hunger binge

We binge-watched all five Twilight movies so you don’t have to relive the horror


OPINION: As TVNZ prepares to unleash the horror of the Twilight movie series over the next month of Sundays, James Croot looks back at the time he bravely binge-watched the entire five-film series.

They say the darkest hour is before the dawn.

Well, in my case, it was the whole 608 minutes it took to navigate this once insanely popular “emo-operetta”, from Bella and Edward’s first meeting to Breaking Dawn Part II‘s “epic” showdown. 


The Twilight saga made stars out of its leads Robert Pattinson and Kristen Stewart.

The Twilight saga made stars out of its leads Robert Pattinson and Kristen Stewart.

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Edward didn't even need a motorbike to impress Bella.

Edward didn’t even need a motorbike to impress Bella.

TWILIGHT (2008, TVNZ 2, 7.30pm tonight and then on TVNZ OnDemand)

As Bella’s (Kristen Stewart) voice-over ominously intoned that she’d “never given much thought to how I will die”, I contemplated whether death by vampire-romance pentalogy would be considered an honourable demise. Probably not and my mother might never get over the shame (my father was still in denial about me owning a Madonna CD when he passed).

Directed by Catherine Hardwicke, Twilight has been praised for its Bronte-like vision of girl meets vampire. But for me, this tale of a former Miss Phoenix who relocates to Forks, Washington, felt more reminiscent of the original Beverly Hills 90210, with Bella essaying Brenda Walsh and her potential beau boasting Luke Perry’s hair.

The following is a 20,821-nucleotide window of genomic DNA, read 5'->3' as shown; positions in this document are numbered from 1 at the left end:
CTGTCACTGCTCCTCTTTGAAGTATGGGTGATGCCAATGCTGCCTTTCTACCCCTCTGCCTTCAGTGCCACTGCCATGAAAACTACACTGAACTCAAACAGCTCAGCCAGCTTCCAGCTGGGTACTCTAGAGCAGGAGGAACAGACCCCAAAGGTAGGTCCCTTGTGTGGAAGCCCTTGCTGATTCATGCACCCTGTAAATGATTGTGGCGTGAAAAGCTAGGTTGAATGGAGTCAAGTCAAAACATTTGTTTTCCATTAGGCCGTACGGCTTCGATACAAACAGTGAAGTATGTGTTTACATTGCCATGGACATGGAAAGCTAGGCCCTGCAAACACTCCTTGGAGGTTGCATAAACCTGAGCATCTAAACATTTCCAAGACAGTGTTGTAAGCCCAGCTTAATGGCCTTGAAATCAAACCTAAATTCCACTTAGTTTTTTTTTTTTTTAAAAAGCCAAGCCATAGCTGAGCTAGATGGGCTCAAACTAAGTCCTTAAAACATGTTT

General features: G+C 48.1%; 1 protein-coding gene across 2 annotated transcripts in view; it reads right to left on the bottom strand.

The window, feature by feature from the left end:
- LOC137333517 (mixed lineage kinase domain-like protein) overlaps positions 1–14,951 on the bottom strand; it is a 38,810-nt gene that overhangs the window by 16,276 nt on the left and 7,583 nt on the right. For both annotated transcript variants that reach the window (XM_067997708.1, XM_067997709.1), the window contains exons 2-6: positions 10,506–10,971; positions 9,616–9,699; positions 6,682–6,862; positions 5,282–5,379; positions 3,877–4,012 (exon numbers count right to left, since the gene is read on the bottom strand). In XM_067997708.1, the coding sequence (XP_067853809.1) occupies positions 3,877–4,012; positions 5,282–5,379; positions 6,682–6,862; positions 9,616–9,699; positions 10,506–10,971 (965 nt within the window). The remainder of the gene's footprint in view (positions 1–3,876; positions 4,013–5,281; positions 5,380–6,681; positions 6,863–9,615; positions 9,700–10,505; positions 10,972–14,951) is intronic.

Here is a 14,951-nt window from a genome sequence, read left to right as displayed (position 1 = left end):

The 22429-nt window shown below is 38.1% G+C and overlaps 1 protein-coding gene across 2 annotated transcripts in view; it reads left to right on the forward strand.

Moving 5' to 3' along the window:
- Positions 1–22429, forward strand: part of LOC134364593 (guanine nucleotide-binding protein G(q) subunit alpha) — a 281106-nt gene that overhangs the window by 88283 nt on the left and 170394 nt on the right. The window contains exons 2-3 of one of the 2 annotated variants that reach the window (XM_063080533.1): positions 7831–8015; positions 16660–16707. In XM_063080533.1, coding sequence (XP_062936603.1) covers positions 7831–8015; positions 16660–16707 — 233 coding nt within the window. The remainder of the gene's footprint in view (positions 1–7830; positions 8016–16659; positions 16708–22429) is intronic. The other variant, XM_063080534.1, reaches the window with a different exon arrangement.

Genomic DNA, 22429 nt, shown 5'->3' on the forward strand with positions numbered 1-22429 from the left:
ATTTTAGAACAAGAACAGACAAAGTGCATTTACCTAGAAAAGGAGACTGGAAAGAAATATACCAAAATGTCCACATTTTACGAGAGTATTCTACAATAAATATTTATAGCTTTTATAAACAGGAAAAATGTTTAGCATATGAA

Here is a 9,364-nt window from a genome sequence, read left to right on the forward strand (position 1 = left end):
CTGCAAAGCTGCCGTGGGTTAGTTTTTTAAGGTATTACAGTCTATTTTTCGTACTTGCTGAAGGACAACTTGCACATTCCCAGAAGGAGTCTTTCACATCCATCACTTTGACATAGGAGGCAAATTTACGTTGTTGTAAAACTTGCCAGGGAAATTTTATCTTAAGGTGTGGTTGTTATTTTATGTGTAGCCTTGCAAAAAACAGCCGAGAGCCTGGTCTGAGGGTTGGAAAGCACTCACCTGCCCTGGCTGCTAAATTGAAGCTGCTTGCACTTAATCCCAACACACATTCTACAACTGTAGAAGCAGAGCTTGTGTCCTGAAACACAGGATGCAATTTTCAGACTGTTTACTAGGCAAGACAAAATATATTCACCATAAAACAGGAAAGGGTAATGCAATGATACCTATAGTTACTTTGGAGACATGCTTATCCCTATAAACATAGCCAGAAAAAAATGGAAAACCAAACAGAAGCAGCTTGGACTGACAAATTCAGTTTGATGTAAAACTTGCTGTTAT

The only difference was Robert Pattinson was playing a character older than his actual age (Edward Cullen is about 108 here).

Although somewhat bland (the violence and thus peril is weirdly understated) and bogged down by some appalling dialogue (“Your scent is like my own personal brand of heroin”), Hardwicke’s movie is kind of fun, with Taylor Lautner’s awful wig and Anna Kendrick’s eyebrows the standouts.

By the time bad vamp Victoria (Rachelle Lefevre) is seen scheming, I’m ready to see more.

Things begin to get very Romeo and Juliet-esque in New Moon.

Photo: Kimberley French

Things begin to get very Romeo and Juliet-esque in New Moon.

NEW MOON (2009, iTunes)

Now, confession time. I did know a little about this one from having watched the god-awful spoof movie Vampires’ Suck, which, to my horror, now appears to have been virtually a shot-for-shot remake of Chris Weitz’s symbol-heavy melodrama.

Instead of Wuthering Heights we have Romeo and Juliet, as Edward is forced to give up Bella because some of his family members want to suck her blood. Then it goes all Jules et Jim/Pearl Harbour-y as Lautner’s Jacob attempts to muscle in on Bella.

Melancholy in the extreme, it has lines such as, “If this is about my soul, take it, I don’t want it without you”.

New Moon also introduces the nefarious Vampire Council, The Voltari, which adds an element of humour (“I’ve never met anyone more prone to life threatening idiocy”, Edward’s sister, Alice, berates Bella) and Lautner’s infamous inability to keep a shirt on. Of course, Edward eventually decides Bella is worth the potential heartache and so by the end of the film he’s proposing marriage.

Eclipse sees Jacob and Edward go to war over what is best for Bella.

Eclipse sees Jacob and Edward go to war over what is best for Bella.

ECLIPSE (2010, iTunes)

Ah yes, the one where nothing much happens.

Essentially, Bella spends the movie mulling over Edward’s proposal while supposedly fighting off the seemingly unwanted attentions of Jacob: a pasty miserablist or a smug git, and both of them seem incapable of going five minutes without shedding a shirt.

David Slade’s film is essentially a slasher (someone is playing serial killer in Seattle), but it also marks the overt start of what many have called “abstinence porn”, as Bella attempts to keep Jacob at bay and Edward resists Bella’s demands to “turn her”.